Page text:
The Worshipful Company of Gunmakers is governed by the Master, Wardens and Court of Assistants. Its activities encompass four broad areas of operation: regulatory, charitable, social and civic.
The Worshipful Company of Gunmakers was founded in 1637, after decades of argument over which City Company would regulate the emerging trade of gunmaking. The first recorded use of gunpowder and cannon by an English army was at Crecy in 1346, as a sort of curtain raiser for the longbows. However, guns were not seen as an essential element of warfare until the defeat of the Spanish armada in 1588. Sound cannon and good tactics enabled the small and swift British fleet to cut a swathe through the lumbering Spaniards. After that, the supply of guns became a matter of national importance.
In 1589, a group of gunmakers drew up draft procedures for proving the safety of firearms. But their efforts to form a new Company for the regulation of this emerging trade immediately ran into opposition from existing Companies, notably the Blacksmiths and the Armourers. After a generation of squabbling, a Royal Commission was created in 1631. On its recommendation, an independent Gunmakers’ Company was granted a Royal Charter by Charles I on 14 March 1637 – although even then further bureaucratic opposition, plus the outbreak of civil war, delayed enforcement of that Charter until 1656.
The Charter defined the role that the Gunmakers still play today. It created a proof mark, a stamp of the letters ‘GP’ surmounted by a crown. The mark is stamped on guns that meet the statutory safety requirements. Only the Company can bestow it, and it is illegal to sell a gun without a recognised proof mark. To administer proof, the Company was given broad powers of “search, gage, proof, trial and marking of all manner of hand guns in London or … imported from foreign parts”. The power to search (with a constable) for unproved guns and seize them is still vested in the Company today.
The Company is unique in having always had its premises outside the City walls, possibly due to the noise and nuisance of its early (and now superceded) proof procedures. It established its first proof house in 1657 underneath a bulwark near Aldgate. By the 1670s, the walls, bulwark and proof house were crumbling, so in 1675 the Company secured some land in a physic garden at Whitechapel, on what is now the Commercial Road. There, it built a small compound which included the proof house, where the actual work of testing barrels was done, the livery hall and, in earlier centuries at least, housing for the Proof Master. The livery hall at No.46 Commercial Road was sold in the 1920s, when the Company thought it superfluous to requirements, but it was repurchased in 2007.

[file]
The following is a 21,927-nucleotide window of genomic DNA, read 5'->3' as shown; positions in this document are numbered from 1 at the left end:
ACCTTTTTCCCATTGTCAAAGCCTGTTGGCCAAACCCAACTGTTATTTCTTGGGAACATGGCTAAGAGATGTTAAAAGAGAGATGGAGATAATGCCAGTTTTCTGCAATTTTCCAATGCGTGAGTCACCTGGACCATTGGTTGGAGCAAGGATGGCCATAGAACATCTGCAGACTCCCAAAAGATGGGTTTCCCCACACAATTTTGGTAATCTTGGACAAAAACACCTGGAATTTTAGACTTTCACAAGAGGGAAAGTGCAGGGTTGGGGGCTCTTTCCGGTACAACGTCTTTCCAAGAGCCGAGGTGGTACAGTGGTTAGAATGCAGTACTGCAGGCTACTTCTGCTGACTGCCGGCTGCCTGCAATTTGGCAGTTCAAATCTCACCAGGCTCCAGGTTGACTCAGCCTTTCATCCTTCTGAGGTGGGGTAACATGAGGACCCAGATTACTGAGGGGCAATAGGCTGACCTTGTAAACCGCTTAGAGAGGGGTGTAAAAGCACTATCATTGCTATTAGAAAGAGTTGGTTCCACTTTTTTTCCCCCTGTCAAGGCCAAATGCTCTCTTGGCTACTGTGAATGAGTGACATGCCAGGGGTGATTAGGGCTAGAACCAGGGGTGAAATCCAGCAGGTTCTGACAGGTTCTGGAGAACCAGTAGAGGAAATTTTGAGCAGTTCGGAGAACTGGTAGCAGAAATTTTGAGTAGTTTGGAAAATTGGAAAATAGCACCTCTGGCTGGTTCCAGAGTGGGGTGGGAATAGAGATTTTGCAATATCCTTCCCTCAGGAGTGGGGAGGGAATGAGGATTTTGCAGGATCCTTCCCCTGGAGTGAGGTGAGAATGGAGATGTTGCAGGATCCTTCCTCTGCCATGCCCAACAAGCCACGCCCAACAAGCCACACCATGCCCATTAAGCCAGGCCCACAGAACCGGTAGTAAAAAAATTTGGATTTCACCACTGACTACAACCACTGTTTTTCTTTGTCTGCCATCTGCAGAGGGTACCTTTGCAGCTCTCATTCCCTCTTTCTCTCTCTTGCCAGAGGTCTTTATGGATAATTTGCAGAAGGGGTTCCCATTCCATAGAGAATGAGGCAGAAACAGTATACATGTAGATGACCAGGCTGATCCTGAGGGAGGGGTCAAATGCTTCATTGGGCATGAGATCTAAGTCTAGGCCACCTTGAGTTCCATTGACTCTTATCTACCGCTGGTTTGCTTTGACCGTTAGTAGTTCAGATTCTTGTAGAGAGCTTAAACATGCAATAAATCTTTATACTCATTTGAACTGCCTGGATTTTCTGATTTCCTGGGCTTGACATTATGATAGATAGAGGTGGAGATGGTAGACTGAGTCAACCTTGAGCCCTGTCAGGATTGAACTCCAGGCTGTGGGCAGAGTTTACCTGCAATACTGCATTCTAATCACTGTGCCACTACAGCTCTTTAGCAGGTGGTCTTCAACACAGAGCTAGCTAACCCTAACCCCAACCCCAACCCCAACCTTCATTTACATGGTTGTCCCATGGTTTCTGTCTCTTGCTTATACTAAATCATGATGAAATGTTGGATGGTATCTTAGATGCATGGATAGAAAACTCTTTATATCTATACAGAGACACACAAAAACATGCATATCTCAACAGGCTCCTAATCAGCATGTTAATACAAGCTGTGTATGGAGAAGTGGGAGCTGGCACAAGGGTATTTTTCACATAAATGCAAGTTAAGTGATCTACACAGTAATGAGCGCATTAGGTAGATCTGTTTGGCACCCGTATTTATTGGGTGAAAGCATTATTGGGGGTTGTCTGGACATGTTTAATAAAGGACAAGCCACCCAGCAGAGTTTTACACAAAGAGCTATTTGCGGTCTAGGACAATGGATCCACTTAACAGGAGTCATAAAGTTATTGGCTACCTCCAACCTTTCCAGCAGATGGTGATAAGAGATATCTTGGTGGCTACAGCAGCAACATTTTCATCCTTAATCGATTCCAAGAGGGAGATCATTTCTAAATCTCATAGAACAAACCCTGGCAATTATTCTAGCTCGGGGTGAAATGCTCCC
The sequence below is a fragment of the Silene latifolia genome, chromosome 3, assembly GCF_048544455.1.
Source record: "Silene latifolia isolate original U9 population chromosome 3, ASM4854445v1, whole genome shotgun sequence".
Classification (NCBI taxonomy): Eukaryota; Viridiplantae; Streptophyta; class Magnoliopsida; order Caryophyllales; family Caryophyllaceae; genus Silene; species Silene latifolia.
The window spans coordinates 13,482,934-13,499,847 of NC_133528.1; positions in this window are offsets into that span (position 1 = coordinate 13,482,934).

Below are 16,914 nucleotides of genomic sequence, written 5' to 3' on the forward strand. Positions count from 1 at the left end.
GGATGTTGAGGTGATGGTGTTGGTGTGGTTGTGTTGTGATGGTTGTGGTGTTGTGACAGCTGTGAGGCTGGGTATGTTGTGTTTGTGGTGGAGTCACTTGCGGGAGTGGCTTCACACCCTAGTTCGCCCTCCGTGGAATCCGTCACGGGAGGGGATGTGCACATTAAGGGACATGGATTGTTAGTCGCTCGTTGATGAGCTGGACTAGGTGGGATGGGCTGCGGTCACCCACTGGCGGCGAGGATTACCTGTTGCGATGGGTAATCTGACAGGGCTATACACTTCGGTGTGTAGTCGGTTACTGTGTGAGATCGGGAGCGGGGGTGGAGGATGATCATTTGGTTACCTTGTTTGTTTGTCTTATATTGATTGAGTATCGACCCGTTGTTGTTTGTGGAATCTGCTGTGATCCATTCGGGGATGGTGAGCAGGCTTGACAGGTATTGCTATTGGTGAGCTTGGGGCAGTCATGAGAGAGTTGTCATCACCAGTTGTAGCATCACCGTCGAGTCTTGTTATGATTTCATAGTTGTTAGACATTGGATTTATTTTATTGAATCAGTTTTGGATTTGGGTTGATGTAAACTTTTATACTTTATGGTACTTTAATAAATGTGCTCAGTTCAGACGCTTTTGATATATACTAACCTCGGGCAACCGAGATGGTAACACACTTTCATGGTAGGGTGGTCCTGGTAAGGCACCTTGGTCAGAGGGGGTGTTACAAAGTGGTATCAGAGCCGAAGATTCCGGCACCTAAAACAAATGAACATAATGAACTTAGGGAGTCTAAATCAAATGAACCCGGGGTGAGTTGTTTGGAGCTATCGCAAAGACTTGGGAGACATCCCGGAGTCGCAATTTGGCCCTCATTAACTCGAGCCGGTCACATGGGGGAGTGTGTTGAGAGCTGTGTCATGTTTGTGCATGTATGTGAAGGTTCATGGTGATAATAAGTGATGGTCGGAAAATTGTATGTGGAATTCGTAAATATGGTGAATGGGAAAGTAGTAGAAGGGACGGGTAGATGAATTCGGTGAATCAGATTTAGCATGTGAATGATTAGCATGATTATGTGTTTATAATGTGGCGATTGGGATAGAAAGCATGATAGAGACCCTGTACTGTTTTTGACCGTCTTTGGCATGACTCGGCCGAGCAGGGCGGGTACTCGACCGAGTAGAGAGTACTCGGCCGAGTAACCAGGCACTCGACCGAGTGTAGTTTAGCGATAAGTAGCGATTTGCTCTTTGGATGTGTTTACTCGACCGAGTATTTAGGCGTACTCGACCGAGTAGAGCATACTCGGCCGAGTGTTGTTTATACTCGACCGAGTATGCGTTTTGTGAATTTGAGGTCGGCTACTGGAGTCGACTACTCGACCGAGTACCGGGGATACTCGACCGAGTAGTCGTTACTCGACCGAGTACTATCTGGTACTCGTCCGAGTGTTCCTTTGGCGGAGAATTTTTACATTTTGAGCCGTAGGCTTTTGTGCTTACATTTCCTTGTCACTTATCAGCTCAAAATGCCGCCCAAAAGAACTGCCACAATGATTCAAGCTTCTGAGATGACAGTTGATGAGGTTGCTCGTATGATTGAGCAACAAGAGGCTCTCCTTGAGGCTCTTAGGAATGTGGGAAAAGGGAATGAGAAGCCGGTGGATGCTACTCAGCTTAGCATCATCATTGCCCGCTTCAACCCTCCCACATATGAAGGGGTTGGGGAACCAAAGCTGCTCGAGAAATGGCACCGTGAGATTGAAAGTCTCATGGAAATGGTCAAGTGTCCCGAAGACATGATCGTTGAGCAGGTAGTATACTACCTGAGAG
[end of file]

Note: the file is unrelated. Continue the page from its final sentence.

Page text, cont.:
The gun trade grew strongly over the course of the 17th and 18th centuries. Many of the new companies were located in Birmingham, to take advantage of local expertise in metalworking and engineering. So in 1813, an Act of Parliament authorised creation of the Birmingham Gun Barrel Proof House. The two proof houses now divide the work of gun proof in Britain between them, and cooperate internationally through membership of the Commission Internationale Permanente pour l’Epreuve des Armes à Feu Portatives (CIP).
Another important aspect of the Company’s business is the award of Gunmakers’ Certification to gunmakers’ apprentices once they have completed their training. The award marks the point at which an individual can start to work unsupervised in one or more of the crafts of gunmaking.
The Gunmakers are proud to remain a working company, one of the few City of London Livery Companies who still carry out the work for which they were founded. Although the Company maintains strong links with the British gun trade, its members encompass a broad range of professions. Together with the rest of the Livery movement, the Company supports the Lord Mayor of the City of London and engages in social and charitable activities. The Gunmakers’ Company Charitable Trust helps support training and innovation in gunmaking.